It has become almost traditional now in the West to regard the threats and pronouncements of communist-led North Korea as the flag-swaddled ultra nationalistic delusions of the world’s last Stalinist-style regime, complete with mandatory spontaneous celebrations, fantastical propaganda, brutal oppression and varying degrees of devotion to a tottering family dynasty that has maintained an iron grip over the northern reaches of the Korean peninsula for nearly seven decades.
Little escapes zenophobic North Korea that her erstwhile dictator, Kim Jong Un, doesn’t approve of. Consequently, we in the West are forced to glean what we can from limited propaganda releases and nearly constant sabre rattling as to what conditions are actually like beyond the unbreachable edifice of totalitarianism that rings the country like razor wire.
But there are some things the Asian nation can’t hide, even if they wanted to — including the testing of nuclear weapons. The announcement earlier this month from Pyongyang that North Korea had tested a hydrogen bomb caused fear and disbelief in neighbouring nations throughout the Orient, and was met with outright hostility by some of North Korea’s most immediate foes, such as South Korea and Japan, as well as the United States. Even North Korea’s most powerful regional ally, communist China, rebuked Pyongyang for its actions.
Speculation by arms experts has since questioned the veracity of North Korea’s claims, as the Jan. 6 detonation appeared to be of similar size to smaller, conventional atomic devices previously detonated by Pyongyang. Other critics, however, have shown less skepticism of Kim Jong Un’s claims, suggesting the communist nation could possess the technique, fissile material and know-how to have created a thermonuclear weapon.
While predictable verbal tongue-lashings from the international community were swift on the heels of the announcement, actual physical sabre-rattling has been limited, although in response on Sunday the United States deployed a B-52 bomber with an escort of American and South Korean fighter jets for a low-level flight in the vicinity of Osan Air Base.
If the North Koreans are actually being truthful about testing a thermonuclear weapon, it will represent a staggering security challenge for the surrounding region, and the larger international community.
The destructive capability of a hydrogen bomb is exponential by comparison with more primitive atomic weapons, which are often large, cumbersome, and extremely difficult to deliver precisely and accurately — not to mention virtually obsolete in any tactical sense considering the level of military technology that prevails around the world today. Hydrogen bombs, on the other hand, can be immensely more powerful, significantly more compact than their atomic predecessors, and ideal for a wide range of cutting-edge delivery systems.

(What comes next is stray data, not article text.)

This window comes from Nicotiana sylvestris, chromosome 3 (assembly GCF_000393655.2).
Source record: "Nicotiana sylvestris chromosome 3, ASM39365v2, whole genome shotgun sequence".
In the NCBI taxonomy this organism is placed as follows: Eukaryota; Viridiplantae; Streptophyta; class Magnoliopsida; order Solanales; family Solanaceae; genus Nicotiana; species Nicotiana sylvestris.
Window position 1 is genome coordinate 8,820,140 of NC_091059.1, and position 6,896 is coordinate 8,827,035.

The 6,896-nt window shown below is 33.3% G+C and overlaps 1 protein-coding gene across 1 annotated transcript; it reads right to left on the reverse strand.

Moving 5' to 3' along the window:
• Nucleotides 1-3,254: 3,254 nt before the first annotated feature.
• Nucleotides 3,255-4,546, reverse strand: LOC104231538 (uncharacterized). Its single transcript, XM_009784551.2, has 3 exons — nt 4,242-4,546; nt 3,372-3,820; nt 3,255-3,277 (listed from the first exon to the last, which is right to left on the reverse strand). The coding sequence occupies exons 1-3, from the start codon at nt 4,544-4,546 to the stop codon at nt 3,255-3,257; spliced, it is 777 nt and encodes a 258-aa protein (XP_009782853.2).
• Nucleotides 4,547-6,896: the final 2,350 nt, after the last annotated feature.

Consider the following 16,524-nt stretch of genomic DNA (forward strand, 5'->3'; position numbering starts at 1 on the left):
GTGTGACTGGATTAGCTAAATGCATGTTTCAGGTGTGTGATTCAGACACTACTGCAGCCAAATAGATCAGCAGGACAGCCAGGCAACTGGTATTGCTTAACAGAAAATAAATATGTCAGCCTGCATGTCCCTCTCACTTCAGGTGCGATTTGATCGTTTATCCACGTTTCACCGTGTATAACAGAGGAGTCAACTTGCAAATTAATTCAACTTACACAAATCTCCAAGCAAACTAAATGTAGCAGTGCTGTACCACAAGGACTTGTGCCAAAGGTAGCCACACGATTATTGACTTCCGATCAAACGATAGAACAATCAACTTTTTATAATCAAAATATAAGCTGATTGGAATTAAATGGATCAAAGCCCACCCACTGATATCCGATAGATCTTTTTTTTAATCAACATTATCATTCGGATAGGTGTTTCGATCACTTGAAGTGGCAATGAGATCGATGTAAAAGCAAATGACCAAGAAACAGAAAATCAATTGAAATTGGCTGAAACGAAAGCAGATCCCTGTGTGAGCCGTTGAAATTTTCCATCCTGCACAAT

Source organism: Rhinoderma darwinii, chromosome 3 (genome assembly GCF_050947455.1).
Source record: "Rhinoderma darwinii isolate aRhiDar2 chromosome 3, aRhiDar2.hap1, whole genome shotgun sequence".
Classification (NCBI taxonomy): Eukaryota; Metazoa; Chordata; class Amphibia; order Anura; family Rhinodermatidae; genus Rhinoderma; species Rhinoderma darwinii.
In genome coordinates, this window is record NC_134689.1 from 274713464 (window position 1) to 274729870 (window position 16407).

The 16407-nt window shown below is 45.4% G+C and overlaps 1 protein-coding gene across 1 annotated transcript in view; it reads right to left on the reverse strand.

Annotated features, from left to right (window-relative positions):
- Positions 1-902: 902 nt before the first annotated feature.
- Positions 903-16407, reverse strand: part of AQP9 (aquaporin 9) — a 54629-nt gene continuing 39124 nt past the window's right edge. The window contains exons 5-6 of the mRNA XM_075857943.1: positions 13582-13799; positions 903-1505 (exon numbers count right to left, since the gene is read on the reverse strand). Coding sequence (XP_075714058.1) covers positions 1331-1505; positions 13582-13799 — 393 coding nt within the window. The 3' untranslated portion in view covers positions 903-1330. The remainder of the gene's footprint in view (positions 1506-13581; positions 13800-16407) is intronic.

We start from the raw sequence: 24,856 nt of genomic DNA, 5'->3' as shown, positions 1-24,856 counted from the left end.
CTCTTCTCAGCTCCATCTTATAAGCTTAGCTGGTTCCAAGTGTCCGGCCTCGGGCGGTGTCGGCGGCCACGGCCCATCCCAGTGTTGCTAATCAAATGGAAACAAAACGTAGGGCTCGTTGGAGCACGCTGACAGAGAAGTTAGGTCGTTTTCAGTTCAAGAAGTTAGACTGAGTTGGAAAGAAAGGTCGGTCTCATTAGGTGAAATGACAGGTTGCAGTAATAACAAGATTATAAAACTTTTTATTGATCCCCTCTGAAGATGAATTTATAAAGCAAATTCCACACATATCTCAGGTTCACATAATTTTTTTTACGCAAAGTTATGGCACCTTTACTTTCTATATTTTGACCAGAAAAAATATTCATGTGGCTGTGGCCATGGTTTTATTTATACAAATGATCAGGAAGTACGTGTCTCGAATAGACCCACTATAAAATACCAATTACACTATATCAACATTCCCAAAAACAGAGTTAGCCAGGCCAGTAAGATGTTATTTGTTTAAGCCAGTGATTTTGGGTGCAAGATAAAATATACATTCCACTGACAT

Putting those delivery systems in front of a highly-oppressive regime helmed by an individual steeped in the utopian propaganda-infused mythos of his family, nation and ideology as the one true light in a world of darkness should probably be a stern warning to many of us that the threats of the North Koreans can no longer be ignored.
A case in point is Pyongyang’s emphasis on the development of a long-range missile delivery system, with missile tests having always preceded North Korea’s four nuclear tests — which could put any number of regional military and civilian targets, including in Japan, South Korea, Russia, Mongolia, or even China within reach of Kim Jong Un’s nuclear whims.
With each passing year, the dangers of nuclear proliferation are mounting as more nations attempt to join the exclusive club. During the Cold War, fear of a nuclear exchange between superpowers was an ever-present threat that had many North Americans building fallout shelters in their backyards.
Today, the nuclear threat presented by nations like North Korea, ongoing tensions between nuclear-armed Pakistan and India, Arab pretensions against suspected nuclear power Israel, or Iran’s nuclear program, are just four potential global hotspots.
It is tempting for us in the West to view North Korea as a derisive third-rate power attempting to punch far higher than their weight category, mired in internal isolationism, its economy in tatters, its people bordering on starvation, and the regime never more than a few steps away from total collapse.
While all of those factors are probably true to varying degrees, history teaches us that we underestimate our enemies — no matter how downtrodden and defeated — at our own peril.
To actively dismiss a thermonuclear-armed North Korea would be a profound mistake if we wish to continue to preserve a degree of peace in that region in future.